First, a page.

6. Paulier   March 3, 2012 at 11:40 am

    How about thinking in terms of market failures? These exist, you know: monopoly, information asymmetries, public goods, commons. State socialism lets capitalism have sway where it will, but in areas where there are market failures, the state steps in an effort to bridge them. (Note the "effort" here: sometimes it screws up). Think Scandinavians. State capitalism doesn't care: the market is the market, and the state is as good a player in it (yes, for profit) as anyone. Let markets fail – that's where you really get the profits!

  7. ForrestSCS   May 21, 2013 at 4:35 pm

    Ugh, I'm so damn confused.
    Best I know the difference between Capitalism, Socialism, and Communism is all about Ownership in regards to property and production. State Capitalism disappoints me as a word, as it's contrary to Capitalism itself. It's no wonder that so much confusion resides around the world, as in this article itself in regards to State Capitalism, it redefines what capitalism means, no longer about Ownership, but rather motive.
    If capitalism is not an issue of ownership, then what is common about "State Capitalism" and "Free Market Capitalism" that makes it Capitalism as we define it alone? And furthermore, what makes that commonality so distinctly different from Market Socialism or Socialism for that matter when ownership is no longer relevant?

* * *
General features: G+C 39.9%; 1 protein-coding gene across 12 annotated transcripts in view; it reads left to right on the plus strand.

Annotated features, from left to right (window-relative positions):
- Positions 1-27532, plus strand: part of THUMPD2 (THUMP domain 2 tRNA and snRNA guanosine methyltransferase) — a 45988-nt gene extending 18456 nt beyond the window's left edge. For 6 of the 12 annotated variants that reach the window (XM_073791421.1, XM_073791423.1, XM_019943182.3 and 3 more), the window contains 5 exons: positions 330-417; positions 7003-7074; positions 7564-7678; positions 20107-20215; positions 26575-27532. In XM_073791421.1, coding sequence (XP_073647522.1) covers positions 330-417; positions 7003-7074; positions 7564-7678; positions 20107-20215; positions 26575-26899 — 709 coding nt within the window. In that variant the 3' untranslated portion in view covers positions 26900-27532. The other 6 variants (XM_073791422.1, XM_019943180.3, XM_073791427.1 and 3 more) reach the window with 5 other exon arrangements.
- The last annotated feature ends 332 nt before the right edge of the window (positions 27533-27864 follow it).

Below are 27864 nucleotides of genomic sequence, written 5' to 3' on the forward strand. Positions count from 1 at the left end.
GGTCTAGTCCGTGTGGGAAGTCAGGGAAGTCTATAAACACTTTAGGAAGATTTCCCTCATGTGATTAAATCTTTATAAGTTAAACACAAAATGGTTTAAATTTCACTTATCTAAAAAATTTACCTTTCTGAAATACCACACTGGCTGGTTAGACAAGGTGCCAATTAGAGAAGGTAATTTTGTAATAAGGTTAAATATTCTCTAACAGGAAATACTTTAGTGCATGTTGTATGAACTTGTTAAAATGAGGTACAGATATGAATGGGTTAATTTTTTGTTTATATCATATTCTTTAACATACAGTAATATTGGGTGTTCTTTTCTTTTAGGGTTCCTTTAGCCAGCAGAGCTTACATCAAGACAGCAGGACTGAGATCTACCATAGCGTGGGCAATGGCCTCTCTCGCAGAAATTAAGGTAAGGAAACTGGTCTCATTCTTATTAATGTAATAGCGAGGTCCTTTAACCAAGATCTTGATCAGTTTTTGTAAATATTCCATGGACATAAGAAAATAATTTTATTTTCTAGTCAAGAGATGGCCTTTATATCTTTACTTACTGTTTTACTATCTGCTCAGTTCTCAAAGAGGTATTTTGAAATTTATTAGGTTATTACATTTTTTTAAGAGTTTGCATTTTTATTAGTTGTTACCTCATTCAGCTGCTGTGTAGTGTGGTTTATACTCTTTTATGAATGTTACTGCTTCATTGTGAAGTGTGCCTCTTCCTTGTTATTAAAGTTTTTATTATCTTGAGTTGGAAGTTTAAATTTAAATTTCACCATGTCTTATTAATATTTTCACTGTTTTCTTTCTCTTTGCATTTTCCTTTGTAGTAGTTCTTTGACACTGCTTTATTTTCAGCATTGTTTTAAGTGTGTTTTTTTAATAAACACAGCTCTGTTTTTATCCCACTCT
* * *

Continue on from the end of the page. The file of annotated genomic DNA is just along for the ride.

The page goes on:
Furthermore "maximizing profit vs social good." is completely subjective. It assumes Capitalism = maximized markets, and maximized = less able to determine social good vs a rigidly enforced market by the majority or elite. Hmm, I am about to blow my mind in discussing politics when terms that should be so basic like Socialism, Capitalism, and Communism are so convoluted that we can essentially call Socialists systems Capitalist only when the motive is merely proclaimed not in the interest of the "greater good" by someone.